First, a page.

1. Brad says:

          (And, yes, before you point it out, I do realize the last two years are not plotted, and that said plotlines would approach, but not reach, the “average” line on the chart).

        2. Bill Steffen says:

          Lake Superior is now 1″ below the long-term average (hardly indicative of a global warming disaster). Your graph has a lot of time bunched together and it’s hard to tell if there has ever been a 10″ gain in the water level YEAR-TO-YEAR (not over several or many years and not the usual annual rise in spring and fall in autumn). I’ll give you a little help. The raw numbers can be found here: After you go thru the data, make a list and leave a comment with all of the 10″ year-to-year increases in the Lake Superior Water Level. Then, I’ll go back and check them, too.

        3. Brad says:

          It would be cool if these data were in a more interactive format. Thanks for the link, nonetheless. I’m not sure if there has been a 10″ gain year-to-year either, but the hydrograph suggested the possibility, so that’s what spurred the comment. It would probably be better to look at rates of increase during the “growth” phases.

  4. Robert says:

    Once again Bill, thanks for sharing honest facts about what is really happening with the climate and the Great Lakes. People like Brad are after liberal media bias (there is plenty of it) and I for one really appreciate someone who just reports the facts as they are, not as they “wish” they were. No need to “over” explain yourself on this blog, we appreciate honesty!

    1. Brad says:

      Robert, I did not author the articles Bill linked to, and I actually agree about the laziness of the articles, so I’m not sure where you’re coming from linking me to “liberal media bias,” a tired meme itself. Rather, I asked Bill in a non-confrontational manner to defend his description of the “phenomenal rise” in lake levels. I.e., I am asking Bill to quantify what he means by “phenomenal” by providing more numbers related to the dataset. If those numbers are not available or will take too much time to review, so be it, but I asked my question out of curiosity and I ask that next time you do not jump so quickly to throw out the insults (Bill said he doesn’t like those).

      1. Bill Steffen says:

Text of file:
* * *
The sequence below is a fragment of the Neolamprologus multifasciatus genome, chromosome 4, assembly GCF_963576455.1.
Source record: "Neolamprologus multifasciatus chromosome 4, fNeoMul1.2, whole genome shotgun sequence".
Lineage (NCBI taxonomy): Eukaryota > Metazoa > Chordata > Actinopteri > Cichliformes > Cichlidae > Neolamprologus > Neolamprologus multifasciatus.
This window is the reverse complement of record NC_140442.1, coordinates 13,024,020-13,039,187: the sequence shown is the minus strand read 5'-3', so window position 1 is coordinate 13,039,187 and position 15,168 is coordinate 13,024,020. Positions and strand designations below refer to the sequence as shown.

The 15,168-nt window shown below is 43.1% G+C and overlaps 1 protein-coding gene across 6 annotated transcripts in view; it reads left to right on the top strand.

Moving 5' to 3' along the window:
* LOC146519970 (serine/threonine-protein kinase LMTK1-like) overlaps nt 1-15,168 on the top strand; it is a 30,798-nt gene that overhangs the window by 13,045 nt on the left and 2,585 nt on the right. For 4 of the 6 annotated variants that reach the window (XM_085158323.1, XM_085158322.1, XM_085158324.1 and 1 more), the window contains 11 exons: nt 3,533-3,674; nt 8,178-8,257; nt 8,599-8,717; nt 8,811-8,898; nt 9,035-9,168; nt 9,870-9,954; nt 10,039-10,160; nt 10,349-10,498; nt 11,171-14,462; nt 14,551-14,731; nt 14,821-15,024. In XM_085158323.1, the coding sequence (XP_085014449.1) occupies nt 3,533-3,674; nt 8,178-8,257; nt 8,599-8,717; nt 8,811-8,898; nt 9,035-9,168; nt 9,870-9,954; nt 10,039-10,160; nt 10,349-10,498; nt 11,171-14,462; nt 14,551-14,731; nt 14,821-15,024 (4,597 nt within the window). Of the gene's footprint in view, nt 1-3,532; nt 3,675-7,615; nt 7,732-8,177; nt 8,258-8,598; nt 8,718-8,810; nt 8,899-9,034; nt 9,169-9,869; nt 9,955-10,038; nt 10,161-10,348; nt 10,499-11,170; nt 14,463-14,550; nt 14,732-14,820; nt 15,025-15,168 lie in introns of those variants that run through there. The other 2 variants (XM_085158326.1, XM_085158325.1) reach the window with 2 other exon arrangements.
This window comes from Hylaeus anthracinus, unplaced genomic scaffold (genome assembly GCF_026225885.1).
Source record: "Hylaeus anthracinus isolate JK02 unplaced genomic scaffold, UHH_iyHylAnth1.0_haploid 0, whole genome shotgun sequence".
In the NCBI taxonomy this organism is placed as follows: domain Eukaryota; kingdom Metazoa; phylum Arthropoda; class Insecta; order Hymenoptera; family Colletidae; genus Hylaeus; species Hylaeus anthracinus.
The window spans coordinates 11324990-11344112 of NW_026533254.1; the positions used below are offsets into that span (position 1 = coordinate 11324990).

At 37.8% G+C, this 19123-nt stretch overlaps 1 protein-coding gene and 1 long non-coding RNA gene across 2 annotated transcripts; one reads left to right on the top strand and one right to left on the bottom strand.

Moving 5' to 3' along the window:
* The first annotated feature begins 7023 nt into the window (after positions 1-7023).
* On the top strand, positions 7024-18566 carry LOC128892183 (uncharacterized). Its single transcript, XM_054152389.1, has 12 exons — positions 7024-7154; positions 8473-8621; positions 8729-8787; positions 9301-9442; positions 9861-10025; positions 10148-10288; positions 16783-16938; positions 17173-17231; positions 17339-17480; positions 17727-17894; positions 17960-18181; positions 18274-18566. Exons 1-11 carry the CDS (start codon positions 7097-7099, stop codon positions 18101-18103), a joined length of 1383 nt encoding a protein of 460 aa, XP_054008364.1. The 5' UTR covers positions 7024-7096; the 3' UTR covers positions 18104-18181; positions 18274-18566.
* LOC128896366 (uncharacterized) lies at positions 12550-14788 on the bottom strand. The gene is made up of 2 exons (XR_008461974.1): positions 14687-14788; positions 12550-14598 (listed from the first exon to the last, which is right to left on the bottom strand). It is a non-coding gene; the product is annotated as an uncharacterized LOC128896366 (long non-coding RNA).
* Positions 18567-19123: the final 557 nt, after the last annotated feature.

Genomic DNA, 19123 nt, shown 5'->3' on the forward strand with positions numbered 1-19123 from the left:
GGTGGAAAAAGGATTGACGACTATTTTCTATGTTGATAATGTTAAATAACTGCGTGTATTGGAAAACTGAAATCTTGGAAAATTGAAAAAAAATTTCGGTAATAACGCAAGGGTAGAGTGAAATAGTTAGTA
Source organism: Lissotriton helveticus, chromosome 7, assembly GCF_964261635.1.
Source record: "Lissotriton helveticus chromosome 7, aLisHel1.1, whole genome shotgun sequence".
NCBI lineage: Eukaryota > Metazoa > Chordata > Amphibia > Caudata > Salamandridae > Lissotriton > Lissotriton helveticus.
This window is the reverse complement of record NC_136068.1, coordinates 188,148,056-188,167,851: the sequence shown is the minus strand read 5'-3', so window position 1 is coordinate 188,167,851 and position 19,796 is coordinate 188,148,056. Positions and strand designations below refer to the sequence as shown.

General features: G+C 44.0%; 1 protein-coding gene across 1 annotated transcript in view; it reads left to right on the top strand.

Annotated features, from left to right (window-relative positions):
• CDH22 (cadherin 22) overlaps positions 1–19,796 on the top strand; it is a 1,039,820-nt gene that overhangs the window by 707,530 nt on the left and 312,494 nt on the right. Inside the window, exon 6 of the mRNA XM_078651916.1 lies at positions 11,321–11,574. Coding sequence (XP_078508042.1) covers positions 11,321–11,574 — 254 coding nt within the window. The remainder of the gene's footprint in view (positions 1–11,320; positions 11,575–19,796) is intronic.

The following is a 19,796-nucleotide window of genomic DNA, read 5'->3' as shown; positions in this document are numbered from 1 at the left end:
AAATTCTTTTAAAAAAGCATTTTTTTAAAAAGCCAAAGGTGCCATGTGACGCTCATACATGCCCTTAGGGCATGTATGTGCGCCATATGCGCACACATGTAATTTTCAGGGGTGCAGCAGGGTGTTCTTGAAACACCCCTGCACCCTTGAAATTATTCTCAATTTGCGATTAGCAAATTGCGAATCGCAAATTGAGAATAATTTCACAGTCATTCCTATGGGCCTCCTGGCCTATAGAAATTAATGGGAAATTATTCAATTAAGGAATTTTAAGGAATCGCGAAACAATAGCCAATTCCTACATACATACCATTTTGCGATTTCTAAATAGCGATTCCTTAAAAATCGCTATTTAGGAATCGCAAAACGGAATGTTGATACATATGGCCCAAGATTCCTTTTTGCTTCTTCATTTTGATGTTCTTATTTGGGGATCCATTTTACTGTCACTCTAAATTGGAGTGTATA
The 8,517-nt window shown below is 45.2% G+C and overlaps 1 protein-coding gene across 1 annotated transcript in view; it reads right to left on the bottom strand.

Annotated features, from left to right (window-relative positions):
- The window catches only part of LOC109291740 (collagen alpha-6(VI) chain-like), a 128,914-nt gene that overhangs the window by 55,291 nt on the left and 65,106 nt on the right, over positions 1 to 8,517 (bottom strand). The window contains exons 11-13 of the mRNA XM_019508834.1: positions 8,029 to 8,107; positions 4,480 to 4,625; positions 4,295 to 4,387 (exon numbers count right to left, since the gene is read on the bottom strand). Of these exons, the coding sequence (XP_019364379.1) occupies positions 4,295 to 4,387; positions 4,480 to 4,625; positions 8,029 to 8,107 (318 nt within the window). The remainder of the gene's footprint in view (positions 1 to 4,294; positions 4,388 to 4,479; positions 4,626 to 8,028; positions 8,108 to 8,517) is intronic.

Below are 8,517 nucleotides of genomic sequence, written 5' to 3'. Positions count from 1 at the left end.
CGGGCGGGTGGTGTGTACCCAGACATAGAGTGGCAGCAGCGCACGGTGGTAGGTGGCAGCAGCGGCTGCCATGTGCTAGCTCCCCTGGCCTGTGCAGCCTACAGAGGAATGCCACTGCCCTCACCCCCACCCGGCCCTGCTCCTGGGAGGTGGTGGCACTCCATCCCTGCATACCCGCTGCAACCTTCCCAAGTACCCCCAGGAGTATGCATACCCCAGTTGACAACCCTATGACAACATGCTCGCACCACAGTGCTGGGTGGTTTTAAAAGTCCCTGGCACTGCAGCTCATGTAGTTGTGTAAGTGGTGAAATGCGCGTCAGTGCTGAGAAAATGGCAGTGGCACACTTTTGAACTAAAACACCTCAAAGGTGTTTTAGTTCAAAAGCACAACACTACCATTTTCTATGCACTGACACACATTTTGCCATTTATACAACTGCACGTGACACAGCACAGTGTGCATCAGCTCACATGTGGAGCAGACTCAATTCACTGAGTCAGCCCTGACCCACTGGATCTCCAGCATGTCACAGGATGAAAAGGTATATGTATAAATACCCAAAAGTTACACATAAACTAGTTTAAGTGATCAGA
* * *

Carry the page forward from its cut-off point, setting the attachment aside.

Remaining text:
This article: says that “All of the Great Lakes water levels have risen dramatically” and “increased rapidly”. It quotes an Army Corps of Engineers spokesperson as saying that the water level of Lakes Michigan/Huron and Superior had their 5th greatest January to June rise in 96 years. Superior is up since June at a time when the lake level is usually falling.

        1. Bill Steffen says:

          This article: From the article:

          The board (Lake Superior Board of Control) reports a rise of 24 cm, “the second highest since 1918, a result of snow melt and above-average precipitation.”

        2. Brad says:

          Right, that was May-specific though.

        3. Bill Steffen says:


          Here’s another article: which states: “Lake Superior has had the 2nd biggest spring water level rise in recorded (back to 1918) history. It’s also up 4″ in the last month (each inch is 552 billion gallons!) and is now six inches below the long-term average.”

          Note that Lake Superior has gained another 5″ relative to average since this article came out.

        4. Robert says:

          Bill, can’t you see it doesn’t matter what you post? Once again, thanks for the factual posts that validate the ignorance of so many.

  5. Ken says:

    Great quote – thanks!

  6. kevin. w says:

    The weather channel this morning said that the trough in the west will nudge a little further east over the next several weeks into the northern plains/great lakes. There stating that there is the possibility of a hurricane going up the eastern seaboard with the type of pattern setting up. Also stating that heavy rains will be focusing on plains/great lakes after mid month as colder air will start clashing with very warm humid air to the southeast as a storm track sets up our way. So now that they say that, I went to some of the longer range models and the new CFS2, Euro and GFS now show alot of stormy weather right around 18th and into early October and it also shows snow north of the U.S. Canadian border the first week of October. ANY THOUGHTS ON THAT BILL.

    1. Bill Steffen says:

      That looks very plausible…a warm Sept….and an abrupt change to cool from north to south in early-mid Oct. I can certainly see decent accumulating snow along the border in early Oct.

  7. Psalmon says:


    According to the Army Corps of Engineers August 2013 report, Superior and Michigan-Huron had the 5th highest a Jan-June rise in 96 years, 11 inches, Table 1 here:

    Since June, Superior has risen another 6-8 inches according to NOAA. Not sure where THAT ranks, but there’s the data set and “phenomenal” appears appropriate.

    Good work Bill, Thanks.